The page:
This Article considers the manner in which ecosystems provide the basis and context for cultural resources, referred to herein as cultural ecosystem services. Ecosystem services refer to that branch of natural resource economics that identifies the human benefits of ecosystem processes. (6) From this perspective, functioning ecosystems are assets that "provide basic life support for human and animal populations and are the source of spiritual, aesthetic, and other human experiences that are valued in many ways by many people." (7) The term "ecosystem services" has been defined to identify the "wide range of conditions and processes through which natural ecosystems, and the species that are part of them, help sustain and fulfill human life." (8) The ecosystem services approach provides a critical understanding of ecosystems that recognizes not only the commodity values of goods produced by ecosystems but also the value of the essential services that ecosystem processes provide.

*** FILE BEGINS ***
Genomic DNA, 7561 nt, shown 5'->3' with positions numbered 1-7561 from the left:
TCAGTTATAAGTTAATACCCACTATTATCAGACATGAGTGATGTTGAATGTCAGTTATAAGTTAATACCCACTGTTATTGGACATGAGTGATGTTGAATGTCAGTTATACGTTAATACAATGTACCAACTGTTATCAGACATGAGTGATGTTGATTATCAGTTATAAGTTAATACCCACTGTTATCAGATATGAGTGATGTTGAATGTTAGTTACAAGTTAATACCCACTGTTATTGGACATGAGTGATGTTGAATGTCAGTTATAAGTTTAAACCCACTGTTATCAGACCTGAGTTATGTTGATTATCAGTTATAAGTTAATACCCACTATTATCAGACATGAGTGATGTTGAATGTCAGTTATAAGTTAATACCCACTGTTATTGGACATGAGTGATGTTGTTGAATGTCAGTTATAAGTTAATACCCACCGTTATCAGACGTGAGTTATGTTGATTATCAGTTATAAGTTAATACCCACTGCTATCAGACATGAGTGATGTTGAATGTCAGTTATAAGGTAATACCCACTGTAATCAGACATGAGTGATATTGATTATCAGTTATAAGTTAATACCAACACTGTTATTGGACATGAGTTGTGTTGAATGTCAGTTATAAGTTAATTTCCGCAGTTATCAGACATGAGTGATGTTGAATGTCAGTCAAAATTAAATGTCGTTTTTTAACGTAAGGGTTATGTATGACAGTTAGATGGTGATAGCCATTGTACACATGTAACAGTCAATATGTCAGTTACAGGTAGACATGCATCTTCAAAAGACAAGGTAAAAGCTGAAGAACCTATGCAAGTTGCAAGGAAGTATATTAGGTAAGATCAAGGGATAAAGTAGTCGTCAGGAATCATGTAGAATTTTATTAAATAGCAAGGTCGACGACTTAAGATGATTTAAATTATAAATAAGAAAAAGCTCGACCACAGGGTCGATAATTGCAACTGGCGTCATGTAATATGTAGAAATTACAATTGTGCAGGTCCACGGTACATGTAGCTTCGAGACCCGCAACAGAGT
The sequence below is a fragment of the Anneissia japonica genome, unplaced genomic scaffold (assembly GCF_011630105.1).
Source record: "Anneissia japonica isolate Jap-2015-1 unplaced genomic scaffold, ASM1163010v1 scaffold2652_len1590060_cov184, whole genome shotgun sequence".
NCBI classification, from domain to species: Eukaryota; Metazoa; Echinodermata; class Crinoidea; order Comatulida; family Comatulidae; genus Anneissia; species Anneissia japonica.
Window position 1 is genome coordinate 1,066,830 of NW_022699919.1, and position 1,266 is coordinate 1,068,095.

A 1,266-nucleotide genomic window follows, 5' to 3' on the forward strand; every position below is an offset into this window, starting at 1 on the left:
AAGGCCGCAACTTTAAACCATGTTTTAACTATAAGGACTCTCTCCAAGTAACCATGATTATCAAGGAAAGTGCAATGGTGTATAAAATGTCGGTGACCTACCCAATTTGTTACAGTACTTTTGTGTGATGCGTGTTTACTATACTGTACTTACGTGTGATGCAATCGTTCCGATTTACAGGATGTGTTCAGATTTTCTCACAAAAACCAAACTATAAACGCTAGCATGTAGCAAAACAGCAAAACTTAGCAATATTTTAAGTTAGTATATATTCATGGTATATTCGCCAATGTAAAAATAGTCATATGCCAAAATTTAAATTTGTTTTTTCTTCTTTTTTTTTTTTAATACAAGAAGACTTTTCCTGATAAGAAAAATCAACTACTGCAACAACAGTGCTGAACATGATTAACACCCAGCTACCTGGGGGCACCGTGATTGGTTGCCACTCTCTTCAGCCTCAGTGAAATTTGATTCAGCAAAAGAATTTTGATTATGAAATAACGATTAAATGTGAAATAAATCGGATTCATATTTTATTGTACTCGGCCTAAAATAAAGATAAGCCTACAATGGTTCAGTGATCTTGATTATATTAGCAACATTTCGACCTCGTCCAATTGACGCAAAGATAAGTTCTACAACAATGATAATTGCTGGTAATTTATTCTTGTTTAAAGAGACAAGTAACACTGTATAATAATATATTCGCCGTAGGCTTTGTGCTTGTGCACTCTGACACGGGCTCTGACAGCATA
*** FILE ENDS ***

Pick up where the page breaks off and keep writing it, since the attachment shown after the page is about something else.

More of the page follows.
Cultural ecosystem services are particularly problematic. Cultural ecosystem services are generally vulnerable to displacement like other ecosystem services; still, they may be considered even more vulnerable due to their intangibility and complications in deriving an objective means of valuation. (9) Yet, given the historical and place-based relationships between culture and ecosystems, cultural resources are quite valuable to their beneficiaries and often irreplaceable. In some cases, such as those ecosystem circumstances relating to recreational opportunities or scientific, educational, or economic events, the loss of particular cultural ecosystem services might be problematic due to their inherently local character of influence (10) as cultural ecosystem services are not valued outside of the cultural norms and practices in which they are situated. (11) Either way, the loss of cultural ecosystem services is challenged by the difficulty in comparing commodity values of resource development to the cultural role that the resource might play: environments of cultural importance have typically given way, and cultural norms have been forced into the impossible task of adjusting.